United States District Court, E.D. Pennsylvania
DARNELL JONES, II J.
before the Court is Defendant's Motion for
Reconsideration (ECF No. 20) of this Court's Order dated
September 11, 2018 (ECF No. 19), which denied Defendant's
Motion to Open Confession of Judgment (ECF No. 2). Defendant
contends that: 1) newly discovered evidence, 2) caselaw
previously overlooked, and 3) a misinterpretation of an
agreement at issue warrant reconsideration. The Court agrees
with Defendant's final argument, and will grant the
Motion for Reconsideration, in part, and deny it, in part.
FACTUAL BACKGROUND AND PROCEDURAL HISTORY
Complete Business Solutions Group, Inc.
(“Plaintiff”) is a limited liability company
formed under the laws of the Commonwealth of Pennsylvania.
Removal Notice at Ex. A ¶ 1 (ECF No. 1.) Defendant
Suess, a resident of the State of California, owns C.R.
Stelling Insurance Agency - a sole proprietorship formed and
operating under California law (collectively, the
“Defendant”). (ECF No. 1 ¶¶ 2, 3.)
Plaintiff entered into two “factoring agreements”
with Defendant in December 2016 and April 2017 (collectively,
the “Agreements”), whereby Plaintiff purchased
certain of Defendant's accounts receivable for an
interest rate of 106% and 133%, respectively. Opp'n Mot.
Set Aside J. ¶ 2 (ECF No. 5.); Mem. ISO Mot. Open at pp.
7, 15, 20 (ECF No. 2-1.) The Agreements were individually
guaranteed by Defendant Suess. (ECF No. 1 ¶ 7.) Under
the Agreements, if Defendant failed to make a payment to
Plaintiff, Defendant would be in default and Plaintiff would
be entitled to a confession of judgment. (ECF No. 2-1, p. 6.)
In July 2017, Defendant failed to tender payment to Plaintiff
in accordance with the Agreements. Consequently, Plaintiff
commenced this action by filing a complaint in confession of
judgment for $254, 510.33 (the “Confessed
Judgment”) in the Philadelphia Court of Common Pleas.
Confession J. at 2 (ECF No. 5-5)
Plaintiff commenced this action on July 11, 2017, Defendant
properly removed the case to this Court. (ECF No. 1, p. 1).
Subsequently, on September 20, 2017, Defendant filed a Motion
to Open the Confessed Judgment (the “Motion to
Open”). Mot. Open (ECF No. 2.) Defendant argued that
the Agreements at issue are in fact loans that charge
usurious interest rates in violation of California and New
York usury laws. (ECF No. 2-1, pp. 9, 15.)
September 12, 2018, this Court denied Defendant's Motion
to Open for failing to state a meritorious defense under
Pennsylvania law. Order Denying Mot. Open (ECF No. 19, p. 1.)
The Court reached this decision as to the December 2016
agreement after conducting a choice-of-law analysis between
California and Pennsylvania. Importantly, the Court
thoroughly considered whether applying Pennsylvania law would
be contrary to a fundamental policy of California law or
diminish the protection afforded to California citizens. (ECF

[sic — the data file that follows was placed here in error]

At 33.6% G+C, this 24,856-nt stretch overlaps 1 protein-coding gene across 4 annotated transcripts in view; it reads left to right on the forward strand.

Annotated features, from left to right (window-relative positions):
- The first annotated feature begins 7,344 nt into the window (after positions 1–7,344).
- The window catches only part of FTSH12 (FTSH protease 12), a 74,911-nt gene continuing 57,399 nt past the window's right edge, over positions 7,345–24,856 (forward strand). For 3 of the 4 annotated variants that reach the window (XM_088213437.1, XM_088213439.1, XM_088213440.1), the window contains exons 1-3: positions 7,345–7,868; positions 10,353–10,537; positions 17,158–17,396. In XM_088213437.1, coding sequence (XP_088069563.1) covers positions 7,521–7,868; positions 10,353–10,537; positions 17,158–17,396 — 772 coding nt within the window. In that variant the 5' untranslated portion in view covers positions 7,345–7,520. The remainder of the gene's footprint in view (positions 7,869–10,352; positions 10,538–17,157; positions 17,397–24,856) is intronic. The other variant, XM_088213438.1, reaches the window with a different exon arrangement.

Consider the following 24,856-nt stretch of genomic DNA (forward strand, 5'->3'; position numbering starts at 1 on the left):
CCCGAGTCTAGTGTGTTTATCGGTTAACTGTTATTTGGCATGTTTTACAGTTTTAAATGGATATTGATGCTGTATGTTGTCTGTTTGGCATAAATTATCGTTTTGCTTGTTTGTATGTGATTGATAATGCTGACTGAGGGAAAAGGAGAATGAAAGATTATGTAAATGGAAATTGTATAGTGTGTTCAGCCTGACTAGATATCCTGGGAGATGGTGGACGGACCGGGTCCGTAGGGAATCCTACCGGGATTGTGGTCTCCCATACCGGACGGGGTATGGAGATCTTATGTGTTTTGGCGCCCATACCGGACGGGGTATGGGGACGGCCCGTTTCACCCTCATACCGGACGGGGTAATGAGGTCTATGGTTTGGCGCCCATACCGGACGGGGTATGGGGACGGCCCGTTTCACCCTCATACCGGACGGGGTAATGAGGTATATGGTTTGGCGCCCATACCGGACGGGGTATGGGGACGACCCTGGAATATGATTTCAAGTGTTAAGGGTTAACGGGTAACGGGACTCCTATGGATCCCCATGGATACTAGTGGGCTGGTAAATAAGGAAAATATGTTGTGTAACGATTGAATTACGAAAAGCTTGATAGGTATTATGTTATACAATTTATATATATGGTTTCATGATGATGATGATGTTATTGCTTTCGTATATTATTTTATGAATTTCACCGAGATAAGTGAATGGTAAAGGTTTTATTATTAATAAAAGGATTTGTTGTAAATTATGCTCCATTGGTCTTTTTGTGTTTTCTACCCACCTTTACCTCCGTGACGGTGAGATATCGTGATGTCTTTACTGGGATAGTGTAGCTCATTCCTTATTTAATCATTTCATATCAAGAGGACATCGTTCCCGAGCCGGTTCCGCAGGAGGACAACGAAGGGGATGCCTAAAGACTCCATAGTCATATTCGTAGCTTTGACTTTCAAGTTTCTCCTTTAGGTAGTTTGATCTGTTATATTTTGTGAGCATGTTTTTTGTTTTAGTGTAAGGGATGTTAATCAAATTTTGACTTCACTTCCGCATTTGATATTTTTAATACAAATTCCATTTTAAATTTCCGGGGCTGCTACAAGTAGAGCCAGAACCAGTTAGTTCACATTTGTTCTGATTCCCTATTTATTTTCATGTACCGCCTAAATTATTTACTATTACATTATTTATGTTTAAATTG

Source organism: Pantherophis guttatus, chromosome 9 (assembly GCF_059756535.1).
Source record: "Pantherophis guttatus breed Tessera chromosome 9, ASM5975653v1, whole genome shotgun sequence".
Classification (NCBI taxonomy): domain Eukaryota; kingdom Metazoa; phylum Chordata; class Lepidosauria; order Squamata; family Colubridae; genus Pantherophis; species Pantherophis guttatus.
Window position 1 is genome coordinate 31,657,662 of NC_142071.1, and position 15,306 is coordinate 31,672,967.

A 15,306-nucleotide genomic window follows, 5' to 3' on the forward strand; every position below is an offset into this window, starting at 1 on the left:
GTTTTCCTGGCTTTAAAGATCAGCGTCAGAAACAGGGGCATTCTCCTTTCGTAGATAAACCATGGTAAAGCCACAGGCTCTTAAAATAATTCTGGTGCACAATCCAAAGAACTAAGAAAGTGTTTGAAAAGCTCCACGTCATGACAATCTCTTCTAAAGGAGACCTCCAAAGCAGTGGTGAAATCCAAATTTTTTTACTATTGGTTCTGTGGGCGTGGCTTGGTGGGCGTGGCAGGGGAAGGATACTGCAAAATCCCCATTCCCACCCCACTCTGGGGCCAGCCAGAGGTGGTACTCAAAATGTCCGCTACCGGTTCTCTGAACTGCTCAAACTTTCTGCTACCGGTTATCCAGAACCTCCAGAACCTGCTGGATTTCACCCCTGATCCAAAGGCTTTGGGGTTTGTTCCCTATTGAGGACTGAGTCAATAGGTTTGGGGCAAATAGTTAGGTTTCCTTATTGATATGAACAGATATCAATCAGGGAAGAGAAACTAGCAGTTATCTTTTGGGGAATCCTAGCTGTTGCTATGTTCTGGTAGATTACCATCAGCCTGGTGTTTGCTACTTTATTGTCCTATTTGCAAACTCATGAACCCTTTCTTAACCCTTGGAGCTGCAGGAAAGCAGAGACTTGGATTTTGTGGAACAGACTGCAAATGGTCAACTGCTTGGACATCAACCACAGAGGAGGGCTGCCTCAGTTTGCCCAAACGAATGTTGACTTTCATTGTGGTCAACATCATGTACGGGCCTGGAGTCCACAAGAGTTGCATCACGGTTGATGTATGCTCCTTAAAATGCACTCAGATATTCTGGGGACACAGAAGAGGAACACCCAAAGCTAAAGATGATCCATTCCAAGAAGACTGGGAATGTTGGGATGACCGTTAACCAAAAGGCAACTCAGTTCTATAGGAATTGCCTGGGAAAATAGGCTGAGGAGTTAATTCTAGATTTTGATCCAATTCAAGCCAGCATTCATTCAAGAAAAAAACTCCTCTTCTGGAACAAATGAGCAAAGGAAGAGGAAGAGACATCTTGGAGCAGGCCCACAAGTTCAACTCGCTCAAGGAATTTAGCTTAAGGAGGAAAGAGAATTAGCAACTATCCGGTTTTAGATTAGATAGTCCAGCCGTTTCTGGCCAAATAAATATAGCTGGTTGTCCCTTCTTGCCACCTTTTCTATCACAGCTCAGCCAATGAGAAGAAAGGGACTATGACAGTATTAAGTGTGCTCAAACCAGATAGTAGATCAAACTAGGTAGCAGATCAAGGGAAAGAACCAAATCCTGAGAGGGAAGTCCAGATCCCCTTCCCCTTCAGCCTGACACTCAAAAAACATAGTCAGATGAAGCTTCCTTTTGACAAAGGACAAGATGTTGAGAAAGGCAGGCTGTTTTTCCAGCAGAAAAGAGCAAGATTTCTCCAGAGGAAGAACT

No. 19, pp. 1-2.) The Court determined it would not.
(Id.) The Court applied Pennsylvania law to the
April 2017 agreement because it interpreted that contract as
providing for either the application of New York
or the law of the forum where Plaintiff chose to initiate a
suit. (ECF No. 19, p. 2.) As Plaintiff initiated suit in the
Philadelphia Court of Common Pleas, the Court applied
Pennsylvania law to that agreement as well. (Id.)
with this outcome, Defendant filed a Motion for
Reconsideration of the denied Motion to Open based on
purportedly: 1) newly discovered evidence that supports a
public policy argument for the application of California law
to the December 2016 agreement, 2) new law demonstrating an
error in the Court's choice-of-law analysis with respect
to the December 2016 agreement, and 3) an inaccurate
interpretation of the governing law provision in the April
2017 agreement, which led to an incorrect application of
Pennsylvania law rather than New York law. Mot. Recons. (ECF
No. 20, pp. 4, 7, 8.) The Court will grant the Motion for
Reconsideration, in part, and deny it, in part. Defendants
have not provided the Court with any new evidence or
identified any misapplication of law with respect to the
Court's application of Pennsylvania law to the December
2016 agreement. However, the Court agrees with Defendant that
an incorrect interpretation of the April 2017 agreement
warrants the application of New York law.
STANDARD OF REVIEW
Motion for Reconsideration
purpose of a motion for reconsideration is to correct
manifest errors of law or fact or to present newly discovered
evidence. United States ex rel. Schumann v. AstraZeneca
Pharm. L.P., 769 F.3d 837, 849 (3d Cir. 2014) (internal
citation omitted). Consequently, and in accordance with Rule
59(e) of the Federal Rules of Civil Procedure,
reconsideration of a judgment will be granted only when there
is 1) an intervening change in controlling law, 2) newly
available evidence, or 3) a need to correct an error of law
or fact or to prevent manifest injustice. Generally, motions
for reconsideration are highly disfavored by courts and are
granted sparingly. Eichelberger v. City of Phila.,
No. 17-5795, 2018 WL 3730691, at *1 (E.D. Pa. Aug. 3, 2018).
Mere dissatisfaction with a court's ruling will not
warrant reconsideration. Jarzyna v. Home Props.,
L.P., 185 F.Supp.3d 612, 622 (E.D. Pa. 2016).
Motion to Open a ...